That test doesn't include H.265 at all...

"x265's development is currently too rapid for reliable testing, so I didn't want to focus on it"

Is there a deadline? (0)

Anonymous Coward | about 8 months ago | (#44766471)

As h.264 has a 2016 timeframe for which the MPEG-LA has to make a decision on, does h.265 have an equivalent timeframe?

Are we being locked in perpetuity with proprietary encoding for at least the next decade?

I'd like to, at some point, make some money off videos I create, and NOT have to pay the MPEG-LA, VCEG, or someone else first and foremost.

open source H.265 (HEVC) encoder (5, Interesting)

WestonFire22 (2736813) | about 8 months ago | (#44766623)

The other day Telestream announced the availability of an open source H.265 encoder via the x265.org site. Guess we don't have to wait for "Encoding to come later". See here: http://www.telestream.net/company/press/2013-09-03.htm [telestream.net]

Re:open source H.265 (HEVC) encoder (0)

Anonymous Coward | about 8 months ago | (#44768335)

If I'm reading that release right it's saying that they are starting a project to make the encoder, not that it's already available...

WebM / VP9 (1)

Anonymous Coward | about 8 months ago | (#44766713)

libvpx contains BSD-licensed VP9 codec (here [webmproject.org] ) which is not infected by patents. VP9 is the VP8 (the current WebM) successor, HEVC level competitor. But Google has not paid for slashvertisement so no article about VP9 here.

like taxes, open source is theft (0, Troll)

Anonymous Coward | about 8 months ago | (#44766771)

This whole project is just more proof that open source is a lot like goverment taxation in that it is all about stealing from those who work hard in order to give to those who don't.

Re:like taxes, open source is theft (-1)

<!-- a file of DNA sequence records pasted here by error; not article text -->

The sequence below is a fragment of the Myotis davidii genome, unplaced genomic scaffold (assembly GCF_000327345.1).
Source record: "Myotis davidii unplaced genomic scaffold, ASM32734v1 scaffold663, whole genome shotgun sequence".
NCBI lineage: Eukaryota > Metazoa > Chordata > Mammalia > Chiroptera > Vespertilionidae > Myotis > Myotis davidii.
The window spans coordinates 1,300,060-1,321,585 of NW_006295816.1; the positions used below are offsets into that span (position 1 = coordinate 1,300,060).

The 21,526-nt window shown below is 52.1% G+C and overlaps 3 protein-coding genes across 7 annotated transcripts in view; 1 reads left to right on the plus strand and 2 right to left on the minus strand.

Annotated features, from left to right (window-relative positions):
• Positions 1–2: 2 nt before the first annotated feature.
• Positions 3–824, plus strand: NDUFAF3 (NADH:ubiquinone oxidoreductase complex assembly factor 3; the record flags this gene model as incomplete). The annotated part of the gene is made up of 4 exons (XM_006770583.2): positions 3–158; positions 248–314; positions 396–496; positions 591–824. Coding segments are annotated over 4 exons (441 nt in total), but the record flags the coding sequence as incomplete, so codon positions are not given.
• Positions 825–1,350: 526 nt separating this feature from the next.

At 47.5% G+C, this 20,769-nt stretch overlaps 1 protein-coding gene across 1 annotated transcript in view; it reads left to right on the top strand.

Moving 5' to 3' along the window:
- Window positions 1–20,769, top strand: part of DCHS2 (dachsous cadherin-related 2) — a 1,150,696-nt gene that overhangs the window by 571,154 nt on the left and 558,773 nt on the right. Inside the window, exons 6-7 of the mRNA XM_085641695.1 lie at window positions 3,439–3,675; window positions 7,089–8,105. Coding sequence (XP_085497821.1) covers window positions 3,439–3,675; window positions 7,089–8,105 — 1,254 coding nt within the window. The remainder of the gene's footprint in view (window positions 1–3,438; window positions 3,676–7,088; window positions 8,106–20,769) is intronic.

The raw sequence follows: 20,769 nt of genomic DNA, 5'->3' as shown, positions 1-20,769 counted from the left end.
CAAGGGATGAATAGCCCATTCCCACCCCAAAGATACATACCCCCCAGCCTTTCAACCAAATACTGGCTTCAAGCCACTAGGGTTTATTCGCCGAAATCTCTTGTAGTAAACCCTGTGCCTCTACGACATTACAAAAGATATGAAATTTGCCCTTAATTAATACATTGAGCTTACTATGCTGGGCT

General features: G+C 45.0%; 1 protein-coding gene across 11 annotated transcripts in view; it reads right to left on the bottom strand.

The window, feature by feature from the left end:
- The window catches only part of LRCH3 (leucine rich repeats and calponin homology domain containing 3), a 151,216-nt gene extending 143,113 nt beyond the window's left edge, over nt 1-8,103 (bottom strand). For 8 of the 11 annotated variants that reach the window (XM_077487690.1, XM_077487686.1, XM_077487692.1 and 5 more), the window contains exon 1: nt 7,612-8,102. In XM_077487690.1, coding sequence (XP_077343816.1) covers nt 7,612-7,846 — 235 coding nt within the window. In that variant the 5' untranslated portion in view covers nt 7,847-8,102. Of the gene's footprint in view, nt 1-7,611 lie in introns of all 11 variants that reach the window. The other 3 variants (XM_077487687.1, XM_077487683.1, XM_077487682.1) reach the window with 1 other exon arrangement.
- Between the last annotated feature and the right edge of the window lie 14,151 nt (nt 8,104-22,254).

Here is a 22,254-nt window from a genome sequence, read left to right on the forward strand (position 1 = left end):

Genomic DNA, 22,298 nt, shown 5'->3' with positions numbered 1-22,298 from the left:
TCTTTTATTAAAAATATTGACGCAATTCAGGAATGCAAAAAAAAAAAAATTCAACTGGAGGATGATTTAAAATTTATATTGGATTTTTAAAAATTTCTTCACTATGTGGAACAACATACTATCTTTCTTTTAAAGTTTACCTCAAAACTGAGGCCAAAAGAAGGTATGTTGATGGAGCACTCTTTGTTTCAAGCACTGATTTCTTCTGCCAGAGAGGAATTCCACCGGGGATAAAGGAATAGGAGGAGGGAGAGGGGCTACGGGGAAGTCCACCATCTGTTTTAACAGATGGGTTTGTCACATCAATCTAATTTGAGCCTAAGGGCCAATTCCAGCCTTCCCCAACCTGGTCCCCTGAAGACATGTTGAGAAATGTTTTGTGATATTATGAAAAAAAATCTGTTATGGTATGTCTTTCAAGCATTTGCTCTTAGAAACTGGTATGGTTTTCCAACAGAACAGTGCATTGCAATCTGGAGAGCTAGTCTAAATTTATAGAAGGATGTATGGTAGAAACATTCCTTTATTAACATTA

UnknownSoldier (67820) | about 8 months ago | (#44766849)

Governments *force* you under duress to pay taxes. The *only* way to get out of them is NULL and VOID every CONTRACT you made.
Open Source creators voluntarily give their code freely(1) away for the benefit of everyone.

(1) As in Free Speech, but may also be As in Free Beer.

Now quite trolling.

Re:like taxes, open source is theft (-1)

Anonymous Coward | about 8 months ago | (#44767189)

If the goverment was made up of volunteers, that wouldn't stop making taxation theft and thus both immoral and illegal. Similarly just because open source developers are volunteers doesn't make their theft of the intellectual PROPERTY of others suddenly okay.

Sad to see people spouting statist nonsense on slashdot.

Re:like taxes, open source is theft (0)

jedidiah (1196) | about 8 months ago | (#44767549)

There is no "property" here.

The relevant patents are part of an industry standard.

Taxes may be government theft, but patents are corporate theft. They allow scum like you to try to claim ownership of the work of others without even the pretense of trying to work for the greater good.

You're an idiot. You are the statist here. Without a state monopoly on coercive force, a patent cannot exist at all.

They say that possession is 9/10th of the law. There is a certain logic to that. To hold something is to own it since you can exclude others from it even without a government. Can't do that with an invention.

Re:like taxes, open source is theft (1)

Anonymous Coward | about 8 months ago | (#44767881)

So people who invent stuff for a living are not entitled to the fruits of their labor just because some hippie retards on slashdot think everyone should be free to steal it based on their own NOT libertarian definition of what is and isn't property?

WTF?

This is why modern libertarianism has failed, when the most outspoken adherents are not able to understand BASIC economics and instead keep changing their ideas just to try to appeal to statists.

Re:like taxes, open source is theft (3, Informative)

king neckbeard (1801738) | about 8 months ago | (#44767619)

That's because 'intellectual property' is a misnomer. Patents are a government handout, and entirely a creation BY THE STATE. They are taxing the public in the form of freedom instead of money in hopes that we get a decent ROI in technological progress.

Re:like taxes, open source is theft (0)

jedidiah (1196) | about 8 months ago | (#44767489)

> it is all about stealing from those who work hard

Who would that be exactly?

This is an implementation of a standard. In some cases, this will be embedded in national standards that are dictated by national governments.

Ultimately, this will allow you to use those things that you have PAID for like services you've subscribed to or creative media you have PAID for or home grown content that you created yourself.

This is something that will allow you to use your own property.

You have to be a real moron to equate it with taxes.

Basically, a JPEG decompressor (0)

Anonymous Coward | about 8 months ago | (#44767875)

Only I-frames...